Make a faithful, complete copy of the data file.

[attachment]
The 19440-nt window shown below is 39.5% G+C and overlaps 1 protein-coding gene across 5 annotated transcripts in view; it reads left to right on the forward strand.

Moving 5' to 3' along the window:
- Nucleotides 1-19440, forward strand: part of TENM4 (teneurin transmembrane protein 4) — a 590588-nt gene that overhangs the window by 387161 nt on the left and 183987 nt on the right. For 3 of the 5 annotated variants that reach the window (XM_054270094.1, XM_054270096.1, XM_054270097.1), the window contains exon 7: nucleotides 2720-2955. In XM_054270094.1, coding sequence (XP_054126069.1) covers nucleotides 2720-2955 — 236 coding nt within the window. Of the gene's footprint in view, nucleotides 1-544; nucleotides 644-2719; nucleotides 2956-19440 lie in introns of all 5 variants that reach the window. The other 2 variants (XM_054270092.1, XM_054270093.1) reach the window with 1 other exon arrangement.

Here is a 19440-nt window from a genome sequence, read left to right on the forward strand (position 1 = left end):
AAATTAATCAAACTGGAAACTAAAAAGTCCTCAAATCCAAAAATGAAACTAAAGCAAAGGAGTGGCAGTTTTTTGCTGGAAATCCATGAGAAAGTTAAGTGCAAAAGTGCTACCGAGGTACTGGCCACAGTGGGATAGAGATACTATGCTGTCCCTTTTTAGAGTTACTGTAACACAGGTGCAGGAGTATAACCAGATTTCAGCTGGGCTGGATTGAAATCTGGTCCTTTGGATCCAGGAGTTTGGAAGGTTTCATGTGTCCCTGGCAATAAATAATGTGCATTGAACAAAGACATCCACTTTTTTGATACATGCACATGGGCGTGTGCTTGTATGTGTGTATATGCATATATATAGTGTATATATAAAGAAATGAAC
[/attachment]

The 19440-nt window shown below is 39.5% G+C and overlaps 1 protein-coding gene across 5 annotated transcripts in view; it reads left to right on the forward strand.

Moving 5' to 3' along the window:
- Nucleotides 1-19440, forward strand: part of TENM4 (teneurin transmembrane protein 4) — a 590588-nt gene that overhangs the window by 387161 nt on the left and 183987 nt on the right. For 3 of the 5 annotated variants that reach the window (XM_054270094.1, XM_054270096.1, XM_054270097.1), the window contains exon 7: nucleotides 2720-2955. In XM_054270094.1, coding sequence (XP_054126069.1) covers nucleotides 2720-2955 — 236 coding nt within the window. Of the gene's footprint in view, nucleotides 1-544; nucleotides 644-2719; nucleotides 2956-19440 lie in introns of all 5 variants that reach the window. The other 2 variants (XM_054270092.1, XM_054270093.1) reach the window with 1 other exon arrangement.

Here is a 19440-nt window from a genome sequence, read left to right on the forward strand (position 1 = left end):
AAATTAATCAAACTGGAAACTAAAAAGTCCTCAAATCCAAAAATGAAACTAAAGCAAAGGAGTGGCAGTTTTTTGCTGGAAATCCATGAGAAAGTTAAGTGCAAAAGTGCTACCGAGGTACTGGCCACAGTGGGATAGAGATACTATGCTGTCCCTTTTTAGAGTTACTGTAACACAGGTGCAGGAGTATAACCAGATTTCAGCTGGGCTGGATTGAAATCTGGTCCTTTGGATCCAGGAGTTTGGAAGGTTTCATGTGTCCCTGGCAATAAATAATGTGCATTGAACAAAGACATCCACTTTTTTGATACATGCACATGGGCGTGTGCTTGTATGTGTGTATATGCATATATATAGTGTATATATAAAGAAATGAAC